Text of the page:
What’s In a Name

Macedonia’s unresolved title has been an
obstacle to Balkan stability.

By Ileana Ros-Lehtinen

On May 8, the Former Yugoslav Republic of Macedonia (FYROM) for the first time in its history marked Europe Day. A few weeks earlier, foreign minister Ilinka Mitreva met with ambassadors of NATO countries to emphasize her country’s serious aspirations to become a member of the transatlantic security network.

A candidate country for European Union membership since December 2005, and lobbying for a positive signal from the NATO summit in Riga this fall, FYROM is actively preparing to become a full member of the international community. But one crucial precondition of this process is still missing — the country is still referred to by its transitional name, FYROM.

As a senior member of the House International Relations Committee and dear friend of the Greek people, I am troubled by the unresolved dispute over the name used to identify this West Balkan nation. Finding an internationally acknowledged name could bring substantial stability to the region and pave the way for further integration of FYROM into the international community.

Since FYROM declared its independence in 1991, it has asserted its right to be recognized as the Republic of Macedonia. Greece has objected to this name, saying it causes confusion with regard to the Greek region of Macedonia. Even though Greece and the FYROM have been consistently consolidating their relationship, and Greece, being FYROM’s leading trade and investment partner, just recently confirmed its support for FYROM’s EU membership, the name issue continues to be an irritant.

This dispute has slowed Greece’s efforts to help FYROM through far more consequential problems in the region. Greece, recently referred to by Condoleezza Rice as America’s “best friend in the Balkans,” is the region’s giant in terms of democracy, economic investment, security, and stability. Over 3,500 Greek firms are already operating in the Balkans; Greek investment exceeds $10 billion and trade exceeds $4 billion; and Greece’s GDP is twice as large as the combined GDP of the six other Balkan countries. Greece’s full engagement will be necessary for success in the Balkans.

It is now time to solve the only serious obstacle remaining: the name issue.

I welcome the Bush administration’s efforts to deepen their diplomatic engagement in the Balkans, as illustrated by Undersecretary of State for Political Affairs Nicholas Burns, when he testified on Capitol Hill earlier this year. As former U.S. ambassador to Greece and former U.S. ambassador to NATO, Burns knows the Greek and Balkan sensitivities involved in the name issue very well.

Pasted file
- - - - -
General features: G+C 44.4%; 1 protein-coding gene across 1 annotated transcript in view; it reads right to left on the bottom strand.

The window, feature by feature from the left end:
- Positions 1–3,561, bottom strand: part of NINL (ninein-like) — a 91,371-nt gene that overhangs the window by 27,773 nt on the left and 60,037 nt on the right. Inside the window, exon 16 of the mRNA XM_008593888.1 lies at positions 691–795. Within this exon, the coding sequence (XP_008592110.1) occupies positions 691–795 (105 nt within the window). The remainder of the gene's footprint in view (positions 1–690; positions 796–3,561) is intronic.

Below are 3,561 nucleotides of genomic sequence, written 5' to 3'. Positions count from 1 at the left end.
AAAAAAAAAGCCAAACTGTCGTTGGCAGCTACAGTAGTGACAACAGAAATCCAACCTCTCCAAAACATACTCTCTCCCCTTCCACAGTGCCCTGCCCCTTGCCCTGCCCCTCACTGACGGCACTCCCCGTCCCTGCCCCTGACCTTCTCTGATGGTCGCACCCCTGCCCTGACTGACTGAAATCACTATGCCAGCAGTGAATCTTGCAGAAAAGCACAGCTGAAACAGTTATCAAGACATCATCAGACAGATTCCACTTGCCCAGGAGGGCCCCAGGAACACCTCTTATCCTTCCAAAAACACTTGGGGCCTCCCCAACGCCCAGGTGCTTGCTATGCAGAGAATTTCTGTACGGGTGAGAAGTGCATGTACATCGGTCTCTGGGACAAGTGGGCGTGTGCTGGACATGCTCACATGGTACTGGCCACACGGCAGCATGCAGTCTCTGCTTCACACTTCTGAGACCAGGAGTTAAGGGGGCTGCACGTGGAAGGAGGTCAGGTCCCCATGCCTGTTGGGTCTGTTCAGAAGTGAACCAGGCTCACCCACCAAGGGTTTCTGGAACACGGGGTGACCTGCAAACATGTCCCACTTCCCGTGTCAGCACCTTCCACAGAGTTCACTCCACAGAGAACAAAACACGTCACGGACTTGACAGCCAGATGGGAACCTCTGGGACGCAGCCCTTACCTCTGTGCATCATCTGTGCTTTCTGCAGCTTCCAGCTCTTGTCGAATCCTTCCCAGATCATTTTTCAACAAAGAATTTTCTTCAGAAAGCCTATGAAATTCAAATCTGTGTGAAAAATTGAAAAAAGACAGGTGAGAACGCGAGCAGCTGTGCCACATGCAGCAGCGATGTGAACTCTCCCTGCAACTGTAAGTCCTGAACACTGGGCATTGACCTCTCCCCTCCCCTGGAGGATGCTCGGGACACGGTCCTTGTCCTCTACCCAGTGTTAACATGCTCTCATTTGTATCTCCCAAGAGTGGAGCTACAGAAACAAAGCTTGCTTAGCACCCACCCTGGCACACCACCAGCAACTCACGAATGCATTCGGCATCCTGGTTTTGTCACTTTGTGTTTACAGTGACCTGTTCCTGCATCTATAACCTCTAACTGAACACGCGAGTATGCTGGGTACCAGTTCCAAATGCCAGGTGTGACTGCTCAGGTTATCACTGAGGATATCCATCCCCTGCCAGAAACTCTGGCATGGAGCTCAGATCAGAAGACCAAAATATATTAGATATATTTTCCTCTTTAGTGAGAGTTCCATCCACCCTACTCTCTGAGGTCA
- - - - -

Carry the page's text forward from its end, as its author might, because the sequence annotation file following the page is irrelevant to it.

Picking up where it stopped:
I view the undersecretary’s engagement as a positive signal that the U.S. will return to a more balanced approach to the name dispute. In November 2004, the Colin Powell-led State Department decided to suddenly change its policy and recognize FYROM as “The Republic of Macedonia,” a step which caused great dismay to Greece. NATO, the EU, and the U.N. continued using the name “the Former Yugoslav Republic of Macedonia.”

In a letter I recently sent to Secretary of State Rice, I noted that “it is important that our government return its focus to solving this difficult name issue and to helping officials in FYROM understand now that their domestic vote issue has passed, they must move back to sincerely trying to find a name that is acceptable to both sides.”

An American engagement makes sense for a number of reasons. The Administration’s switch in title recognition for FYROM was not a change of principle. All along the U.S. has maintained that FYROM’s final name should be acceptable to Greece, and we have encouraged the U.N. and others to maintain that position.

In March, the Greek government also accepted as a basis for negotiations a title presented by the Special Representative of the U.N. Secretary General, Matthew Nimetz. He recommended “Republika Makedonija” for domestic use and “Republika Makedonija-Skopje” for international use.

The Former Yugoslav Republic of Macedonia has played a small but symbolic role with regard to the Global War on Terror and our mission in Iraq. FYROM employs troops in Iraq and also supports the NATO-led International Security Assistance Force (ISAF) in Afghanistan.

The U.S. has encouraged FYROM’s preparations for NATO membership by signing the Adriatic Charter initiative, which underlines Albania’s, Croatia’s, and FYROM’s dedication to strengthening their individual and cooperative efforts to intensify and hasten domestic reforms which enhance the security, prosperity, and stability of the region.

As a member of the Hellenic Caucus, I have co-sponsored various pieces of legislation encouraging the involved parties to find a mutually acceptable name for the FYROM. One such bill received more cosponsors than 97 percent of 809 House resolutions introduced in the 109th Congress. For the benefit of FYROM and the benefit of the region, the U.N.’s proposal should be accepted as a basis for serious negotiation. I am confident that Greece and FYROM can negotiate a mutually acceptable win-win title for both countries.

Peace and stability in the Balkans are crucially important to the United States and resolving the FYROM name dispute will be an essential step toward this goal.

Congresswoman Ileana Ros-Lehtinen is a senior member of the House International Relations Committee as well as the Chairwoman of the Subcommittee on the Middle East and Central Asia.



(Posting date 27 July 2006)

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